IDC Survey Finds Mobility a Catalyst of Positive Change and Challenge in the Enterprise

With mobility increasingly shaping business strategies in the U.S., the rapid adoption of the technology presents IT management with a growing number of complex and persistent challenges. Mobile devices and application usage continues to expand, challenging IT to optimize the balance between mobile device and application management, security, and facilitation of new mobile application deployments. Disparate and integrated mobile technology choices abound, mirroring the varied deployment schemes seen in enterprises today, according to a recent survey of Enterprise IT decision makers in the U.S. by International Data Corporation (IDC).


Seventy-six percent of the largest enterprises see the value of using third party management in part or all of their enterprise mobility strategies. Yet, security issues and cost overruns persist in a number of enterprise deployments of mobile devices and applications.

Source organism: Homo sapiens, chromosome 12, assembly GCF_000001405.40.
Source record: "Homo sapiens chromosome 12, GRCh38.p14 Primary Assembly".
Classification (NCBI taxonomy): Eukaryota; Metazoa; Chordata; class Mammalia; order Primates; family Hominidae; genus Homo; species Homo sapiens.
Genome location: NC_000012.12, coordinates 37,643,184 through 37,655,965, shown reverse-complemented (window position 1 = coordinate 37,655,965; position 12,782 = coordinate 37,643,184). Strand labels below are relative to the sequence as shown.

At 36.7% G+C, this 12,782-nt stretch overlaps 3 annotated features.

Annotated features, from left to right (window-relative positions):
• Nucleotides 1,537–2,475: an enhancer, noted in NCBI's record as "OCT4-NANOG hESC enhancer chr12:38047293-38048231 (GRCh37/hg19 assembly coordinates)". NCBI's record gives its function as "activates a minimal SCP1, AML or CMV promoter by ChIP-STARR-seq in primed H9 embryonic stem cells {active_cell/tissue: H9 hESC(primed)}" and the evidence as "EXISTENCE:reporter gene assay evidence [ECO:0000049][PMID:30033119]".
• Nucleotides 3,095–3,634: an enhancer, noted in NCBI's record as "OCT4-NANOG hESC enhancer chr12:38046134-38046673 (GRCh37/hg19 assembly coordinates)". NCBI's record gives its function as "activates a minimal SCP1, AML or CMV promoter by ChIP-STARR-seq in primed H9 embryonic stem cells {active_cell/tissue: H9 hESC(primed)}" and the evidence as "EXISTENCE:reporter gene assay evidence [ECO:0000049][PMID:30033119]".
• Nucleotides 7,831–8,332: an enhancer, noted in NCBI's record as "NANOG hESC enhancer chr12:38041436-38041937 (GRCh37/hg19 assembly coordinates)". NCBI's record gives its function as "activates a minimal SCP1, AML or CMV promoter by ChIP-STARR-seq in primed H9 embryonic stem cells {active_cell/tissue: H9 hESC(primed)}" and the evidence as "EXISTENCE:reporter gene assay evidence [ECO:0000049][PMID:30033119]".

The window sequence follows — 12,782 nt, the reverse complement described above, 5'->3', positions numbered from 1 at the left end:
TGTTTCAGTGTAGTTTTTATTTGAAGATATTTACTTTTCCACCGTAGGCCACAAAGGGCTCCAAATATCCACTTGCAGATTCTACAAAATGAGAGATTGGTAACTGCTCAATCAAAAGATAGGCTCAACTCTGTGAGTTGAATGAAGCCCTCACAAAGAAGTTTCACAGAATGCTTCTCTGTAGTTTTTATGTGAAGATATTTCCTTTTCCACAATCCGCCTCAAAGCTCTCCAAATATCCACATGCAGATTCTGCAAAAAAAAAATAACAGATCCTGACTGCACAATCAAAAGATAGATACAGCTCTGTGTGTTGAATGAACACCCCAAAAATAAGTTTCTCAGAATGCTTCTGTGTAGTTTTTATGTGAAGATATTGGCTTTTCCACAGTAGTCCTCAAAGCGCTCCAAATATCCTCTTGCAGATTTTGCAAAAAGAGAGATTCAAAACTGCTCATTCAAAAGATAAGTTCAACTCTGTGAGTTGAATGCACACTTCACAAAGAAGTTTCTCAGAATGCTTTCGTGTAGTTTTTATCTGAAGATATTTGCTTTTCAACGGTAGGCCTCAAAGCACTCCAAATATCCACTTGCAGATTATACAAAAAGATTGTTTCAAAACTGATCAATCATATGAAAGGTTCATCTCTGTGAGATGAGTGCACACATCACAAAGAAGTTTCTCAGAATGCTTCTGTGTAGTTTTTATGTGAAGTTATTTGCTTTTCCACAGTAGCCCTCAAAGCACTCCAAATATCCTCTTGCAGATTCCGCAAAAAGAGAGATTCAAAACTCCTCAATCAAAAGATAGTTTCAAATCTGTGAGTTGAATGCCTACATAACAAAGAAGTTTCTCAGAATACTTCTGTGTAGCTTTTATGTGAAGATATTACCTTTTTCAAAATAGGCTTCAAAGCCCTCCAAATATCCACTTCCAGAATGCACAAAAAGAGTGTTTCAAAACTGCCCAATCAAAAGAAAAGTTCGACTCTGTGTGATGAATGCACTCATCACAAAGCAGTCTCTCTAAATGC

Research shows that 74% of enterprise organizations in the U.S. either already offer, or plan to offer a “Choose Your Own Device” (CYOD) program for employees in the coming year, citing that “Bring Your Own Device” (BYOD) programs are both difficult to manage and to secure.

Despite these issues, 65% of enterprise organizations plan to increase their mobility spending over the next year, with a heavy emphasis on purchasing mobile devices for employees, as well as application security and content security solutions.

“Cost savings and security risk mitigation are the biggest drivers of mobile device deployment strategies,” said Bryan Bassett, research analyst, Mobile Enterprise: Device Solutions at IDC. “But with 48% of enterprises not seeing improvement in their BYO cost savings and 30% citing security problems with mobile app deployments, IT management must inspect strategies for improvements.”

Denise Lund, research director, Mobile Enterprise at IDC adds that, “In the largest enterprises, 76% indicate that their mobile application deployments have met or exceeded expectations. There are clearly some positive lessons to be learned.”

Source: Benzinga

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